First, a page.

Stedman, who will sit again on the Transportation Committee with Juneau Senator Dennis Egan, says these moments are particularly tough. “You look across the table and you have to bite your tongue. When have we closed down the Seward Highway or the Dalton Highway to save money in the budget?”

Stedman also wants the state to maintain an adequate level of public safety for Southeast- from state troopers to prosecutors – and provide sufficient funding for education. “If we mess up education for four to five years of a block of kids that are in the system today, we can’t fix it because they grow their wings and are gone,” Stedman said. ‘We’ll work through this financial mess, but let’s not have any legacy problems with some of our age groups when we do it.”

On the other side of the coin, when it comes to saving the state money, Stedman is very critical of Alaska’s current oil tax structure. Under SB21 last year, Alaska gave back more than 1 billion annually in tax credits and rebates to oil companies.

For Stedman, that indicates the policy is broken. He compared it to the following: “You go to a farmer in North Dakota or a rancher in Texas. You tell them price is down. And you want the rancher to pay you to take their oil. See how long you stay on their land.”

He continued, “We are not a Third World country. We are not a territory.We are a state and need to act like it – an owner state.”

Stedman is particularly critical of tax credits to oil and gas companies in Cook Inlet. “It’s 400 million and that goes directly towards subsidizing the electrical rate and heating cost in Anchorage. We can’t afford it. It’s not fair to the rest of the state. And it comes up year on year,” he said.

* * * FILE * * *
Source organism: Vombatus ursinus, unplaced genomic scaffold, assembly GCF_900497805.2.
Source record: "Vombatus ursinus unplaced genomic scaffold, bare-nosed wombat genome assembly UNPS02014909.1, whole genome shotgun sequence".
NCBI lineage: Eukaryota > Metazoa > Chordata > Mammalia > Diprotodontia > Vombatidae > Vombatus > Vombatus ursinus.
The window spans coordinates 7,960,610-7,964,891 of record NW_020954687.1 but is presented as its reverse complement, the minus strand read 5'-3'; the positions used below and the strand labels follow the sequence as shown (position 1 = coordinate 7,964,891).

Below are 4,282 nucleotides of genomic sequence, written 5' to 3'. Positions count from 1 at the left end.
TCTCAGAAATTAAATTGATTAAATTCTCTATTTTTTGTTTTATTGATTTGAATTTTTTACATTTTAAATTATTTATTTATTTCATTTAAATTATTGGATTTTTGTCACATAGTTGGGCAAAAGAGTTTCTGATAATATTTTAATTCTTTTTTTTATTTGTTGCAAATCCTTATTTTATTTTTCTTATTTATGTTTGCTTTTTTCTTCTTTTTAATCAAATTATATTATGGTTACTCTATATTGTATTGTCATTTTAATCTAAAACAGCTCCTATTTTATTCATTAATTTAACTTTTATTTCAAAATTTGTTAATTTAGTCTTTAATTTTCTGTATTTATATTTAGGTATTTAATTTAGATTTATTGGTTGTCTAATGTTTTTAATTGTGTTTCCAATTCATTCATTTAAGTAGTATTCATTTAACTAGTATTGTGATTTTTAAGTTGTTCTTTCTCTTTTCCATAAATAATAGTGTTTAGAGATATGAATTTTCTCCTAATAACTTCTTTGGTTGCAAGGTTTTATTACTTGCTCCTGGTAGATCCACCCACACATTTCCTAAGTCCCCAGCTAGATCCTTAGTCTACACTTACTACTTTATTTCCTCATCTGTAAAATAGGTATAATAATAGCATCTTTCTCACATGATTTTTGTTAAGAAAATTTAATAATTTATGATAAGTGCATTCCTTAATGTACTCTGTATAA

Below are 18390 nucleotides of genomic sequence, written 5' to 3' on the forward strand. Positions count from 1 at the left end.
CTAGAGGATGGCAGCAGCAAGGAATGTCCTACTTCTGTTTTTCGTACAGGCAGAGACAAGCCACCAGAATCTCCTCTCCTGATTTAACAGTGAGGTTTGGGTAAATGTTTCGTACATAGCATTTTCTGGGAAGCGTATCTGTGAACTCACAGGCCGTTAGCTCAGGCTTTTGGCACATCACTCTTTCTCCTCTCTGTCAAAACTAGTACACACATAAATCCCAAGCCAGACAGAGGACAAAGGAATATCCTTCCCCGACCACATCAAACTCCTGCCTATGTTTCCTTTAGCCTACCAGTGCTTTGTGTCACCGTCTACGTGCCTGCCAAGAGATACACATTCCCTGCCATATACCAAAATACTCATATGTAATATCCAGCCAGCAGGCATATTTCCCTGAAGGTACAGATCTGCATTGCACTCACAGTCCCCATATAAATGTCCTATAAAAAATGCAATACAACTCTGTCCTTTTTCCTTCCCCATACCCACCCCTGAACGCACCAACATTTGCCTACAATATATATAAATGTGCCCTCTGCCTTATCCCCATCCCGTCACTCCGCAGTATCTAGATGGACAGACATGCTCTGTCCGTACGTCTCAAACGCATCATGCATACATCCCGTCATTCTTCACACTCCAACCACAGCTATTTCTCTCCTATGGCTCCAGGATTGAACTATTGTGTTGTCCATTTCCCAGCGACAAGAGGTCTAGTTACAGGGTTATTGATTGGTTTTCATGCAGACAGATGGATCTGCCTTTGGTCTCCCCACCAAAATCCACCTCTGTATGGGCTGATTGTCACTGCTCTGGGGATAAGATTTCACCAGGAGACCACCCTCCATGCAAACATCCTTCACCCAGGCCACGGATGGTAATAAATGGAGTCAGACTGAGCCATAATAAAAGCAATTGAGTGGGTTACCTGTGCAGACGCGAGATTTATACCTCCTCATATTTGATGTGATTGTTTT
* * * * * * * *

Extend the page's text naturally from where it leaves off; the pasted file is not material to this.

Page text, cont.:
If you ask him, Stedman wants to zero out tax credits entirely, but he called any potential discussion around this topic a “knock down, drag out fight” in the legislature. He’s also curious about freeing up $900 million used to inflation-proof the Permanent Fund, which is diversified into other holdings like real estate. This is a far more comfortable discussion for him then, he said, changing the permanent fund dividend.

But at the end of the day, Stedman knows he’ll have to be flexible. “I think the magnitude of our financial bind is such a high hurdle to repair  that there should be no sacred cows on the table. The devil is in the details and the order in which they’re implemented.” And that will require making compromises with others in the majority caucus, who Stedman said will, “set the direction and tone of what we’re going to do.”

Despite these concerns, Stedman has a lot of faith in one thing: the democratic process. “Probably the best process – I’m sure it is the best process – on the planet. But it is messy and it’s slow. So don’t expect a solution this year for the financial predicament of the state. I would suggest we’ll get a partial solution.

He’ll continue as Chairman of the Senate Health and Social Services Committee. In session, Stedman also plans to continue pushing forward legislation to control the sea otter population and to reverse the DOT’s decision that headlights have to be on at all times on certain Southeast highways.